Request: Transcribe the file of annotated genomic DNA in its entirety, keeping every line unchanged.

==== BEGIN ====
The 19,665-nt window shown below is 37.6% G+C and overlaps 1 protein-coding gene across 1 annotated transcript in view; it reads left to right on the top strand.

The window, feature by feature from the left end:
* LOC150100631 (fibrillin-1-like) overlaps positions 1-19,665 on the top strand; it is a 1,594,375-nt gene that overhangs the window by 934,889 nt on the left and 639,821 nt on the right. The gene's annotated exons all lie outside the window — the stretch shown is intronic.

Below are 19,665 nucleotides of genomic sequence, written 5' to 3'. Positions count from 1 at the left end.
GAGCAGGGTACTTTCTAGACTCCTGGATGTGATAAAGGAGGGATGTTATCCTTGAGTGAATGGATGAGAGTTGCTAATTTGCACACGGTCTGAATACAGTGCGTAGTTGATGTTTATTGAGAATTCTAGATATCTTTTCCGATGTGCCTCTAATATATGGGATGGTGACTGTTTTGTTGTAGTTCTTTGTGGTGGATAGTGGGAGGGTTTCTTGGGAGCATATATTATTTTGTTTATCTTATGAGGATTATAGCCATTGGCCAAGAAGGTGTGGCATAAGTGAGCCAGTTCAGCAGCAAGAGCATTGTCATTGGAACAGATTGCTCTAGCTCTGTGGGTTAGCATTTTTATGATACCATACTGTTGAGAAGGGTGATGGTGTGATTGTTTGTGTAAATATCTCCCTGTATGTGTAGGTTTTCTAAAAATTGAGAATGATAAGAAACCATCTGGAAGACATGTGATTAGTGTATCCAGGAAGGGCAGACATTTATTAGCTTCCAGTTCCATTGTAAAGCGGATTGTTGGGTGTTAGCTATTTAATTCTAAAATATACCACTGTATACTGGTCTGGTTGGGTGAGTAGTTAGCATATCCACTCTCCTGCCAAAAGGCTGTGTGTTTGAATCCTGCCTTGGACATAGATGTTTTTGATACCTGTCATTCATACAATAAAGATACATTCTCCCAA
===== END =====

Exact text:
The 19,665-nt window shown below is 37.6% G+C and overlaps 1 protein-coding gene across 1 annotated transcript in view; it reads left to right on the top strand.

The window, feature by feature from the left end:
* LOC150100631 (fibrillin-1-like) overlaps positions 1-19,665 on the top strand; it is a 1,594,375-nt gene that overhangs the window by 934,889 nt on the left and 639,821 nt on the right. The gene's annotated exons all lie outside the window — the stretch shown is intronic.

Below are 19,665 nucleotides of genomic sequence, written 5' to 3'. Positions count from 1 at the left end.
GAGCAGGGTACTTTCTAGACTCCTGGATGTGATAAAGGAGGGATGTTATCCTTGAGTGAATGGATGAGAGTTGCTAATTTGCACACGGTCTGAATACAGTGCGTAGTTGATGTTTATTGAGAATTCTAGATATCTTTTCCGATGTGCCTCTAATATATGGGATGGTGACTGTTTTGTTGTAGTTCTTTGTGGTGGATAGTGGGAGGGTTTCTTGGGAGCATATATTATTTTGTTTATCTTATGAGGATTATAGCCATTGGCCAAGAAGGTGTGGCATAAGTGAGCCAGTTCAGCAGCAAGAGCATTGTCATTGGAACAGATTGCTCTAGCTCTGTGGGTTAGCATTTTTATGATACCATACTGTTGAGAAGGGTGATGGTGTGATTGTTTGTGTAAATATCTCCCTGTATGTGTAGGTTTTCTAAAAATTGAGAATGATAAGAAACCATCTGGAAGACATGTGATTAGTGTATCCAGGAAGGGCAGACATTTATTAGCTTCCAGTTCCATTGTAAAGCGGATTGTTGGGTGTTAGCTATTTAATTCTAAAATATACCACTGTATACTGGTCTGGTTGGGTGAGTAGTTAGCATATCCACTCTCCTGCCAAAAGGCTGTGTGTTTGAATCCTGCCTTGGACATAGATGTTTTTGATACCTGTCATTCATACAATAAAGATACATTCTCCCAA